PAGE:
Instead, the inexperienced director, Andy Muschietti, abused Dutch angles and motion sickness while filming the “scary” moments. He followed the common misconception that low lighting adds to the fright, which in actuality hurt the thrill here since you now cannot tell what is supposed to scare you. Think about some of the most iconic shots in horror: The shower scene in Psycho, the twins in The Shining, Jack Nicholson in the same movie shouting “Here’s Johnny!”, or even in the original It when Pennywise pops out from beneath the pale-tinted shower. Notice a theme? These images are each evenly lit, anything hidden in the shadows contrasting against something else to fear. Truly effective horror fills in the unknown blanks based on what you think you already see. Maybe if Muschietti utilized real fears, such as a community’s religious state, other than clichés, and knew how to stage them, then these scares could leave a longer impression to the extent of The Exorcist.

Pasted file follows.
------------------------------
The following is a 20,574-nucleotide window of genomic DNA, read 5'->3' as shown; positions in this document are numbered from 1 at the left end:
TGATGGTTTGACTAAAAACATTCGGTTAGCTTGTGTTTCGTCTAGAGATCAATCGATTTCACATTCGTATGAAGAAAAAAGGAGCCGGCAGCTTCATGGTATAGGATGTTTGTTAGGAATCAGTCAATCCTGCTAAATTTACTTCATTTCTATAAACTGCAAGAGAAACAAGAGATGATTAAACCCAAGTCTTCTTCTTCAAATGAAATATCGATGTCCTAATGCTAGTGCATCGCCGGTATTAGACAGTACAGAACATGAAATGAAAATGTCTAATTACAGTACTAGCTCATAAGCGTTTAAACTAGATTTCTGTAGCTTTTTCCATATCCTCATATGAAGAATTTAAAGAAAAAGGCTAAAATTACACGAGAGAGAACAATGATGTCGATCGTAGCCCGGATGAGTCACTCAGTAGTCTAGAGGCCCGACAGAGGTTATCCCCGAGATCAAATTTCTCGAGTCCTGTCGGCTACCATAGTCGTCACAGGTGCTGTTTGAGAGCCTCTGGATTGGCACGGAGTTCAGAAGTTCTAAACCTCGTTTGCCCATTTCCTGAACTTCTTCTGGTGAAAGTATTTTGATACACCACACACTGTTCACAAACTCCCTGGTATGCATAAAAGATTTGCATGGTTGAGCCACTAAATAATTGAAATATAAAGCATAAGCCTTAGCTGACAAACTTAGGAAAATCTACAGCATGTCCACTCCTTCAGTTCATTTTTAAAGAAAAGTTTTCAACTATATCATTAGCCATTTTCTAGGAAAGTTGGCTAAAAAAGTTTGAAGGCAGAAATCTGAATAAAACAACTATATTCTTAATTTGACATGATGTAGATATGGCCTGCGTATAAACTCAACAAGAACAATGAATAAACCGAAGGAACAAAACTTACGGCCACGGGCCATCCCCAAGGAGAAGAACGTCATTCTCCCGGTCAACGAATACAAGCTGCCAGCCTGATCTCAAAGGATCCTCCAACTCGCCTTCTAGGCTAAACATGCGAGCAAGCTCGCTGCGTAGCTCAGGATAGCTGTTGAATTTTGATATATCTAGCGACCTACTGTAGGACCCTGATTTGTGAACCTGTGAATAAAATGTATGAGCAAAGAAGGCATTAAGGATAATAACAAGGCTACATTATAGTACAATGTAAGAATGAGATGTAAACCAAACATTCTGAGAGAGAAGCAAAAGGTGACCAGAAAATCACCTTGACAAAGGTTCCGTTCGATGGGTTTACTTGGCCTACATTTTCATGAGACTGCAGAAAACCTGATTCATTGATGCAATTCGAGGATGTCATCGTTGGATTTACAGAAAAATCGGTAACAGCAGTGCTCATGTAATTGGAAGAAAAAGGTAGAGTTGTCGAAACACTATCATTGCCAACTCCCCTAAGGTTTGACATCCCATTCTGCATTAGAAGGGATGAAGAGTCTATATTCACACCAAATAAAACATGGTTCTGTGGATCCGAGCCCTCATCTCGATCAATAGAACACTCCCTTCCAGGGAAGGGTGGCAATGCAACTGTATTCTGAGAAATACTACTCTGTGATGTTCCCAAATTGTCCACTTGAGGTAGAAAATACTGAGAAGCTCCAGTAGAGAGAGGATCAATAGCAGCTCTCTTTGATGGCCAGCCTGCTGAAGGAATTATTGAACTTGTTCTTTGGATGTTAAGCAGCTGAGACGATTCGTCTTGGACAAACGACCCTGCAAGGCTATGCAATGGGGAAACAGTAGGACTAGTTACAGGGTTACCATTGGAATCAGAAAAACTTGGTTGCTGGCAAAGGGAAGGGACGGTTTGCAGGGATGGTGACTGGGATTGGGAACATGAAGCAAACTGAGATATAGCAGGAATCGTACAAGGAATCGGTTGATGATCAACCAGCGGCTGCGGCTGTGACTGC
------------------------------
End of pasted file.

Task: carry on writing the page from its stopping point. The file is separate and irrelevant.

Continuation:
The scares particularly fail more due to the atrocious casting of the child actors. Whenever the kids were supposed to act afraid, they just stared blankly and walked stiltly. Even outside the scary scenes, the kids either talked too fast or too slow while screaming their lines when supposed to act angry. Based on speculation, these annoying kids obviously achieved their chemistry by following tape marks and cue cards with the direction, “Just say your lines and go home.”
These kids’ stories also lack any structural balance. The brother-to-brother bond initiated right at the start gets forgotten across a large portion, especially at the very last scene; and Stanley’s Jewish struggles loses any footing with little to do compared to the stronger treatment of his friends. As for the bullies, their interesting backstories receive an undeservingly low amount of screen time, instead existing more for lazy predictable scenarios we’ve seen countless times.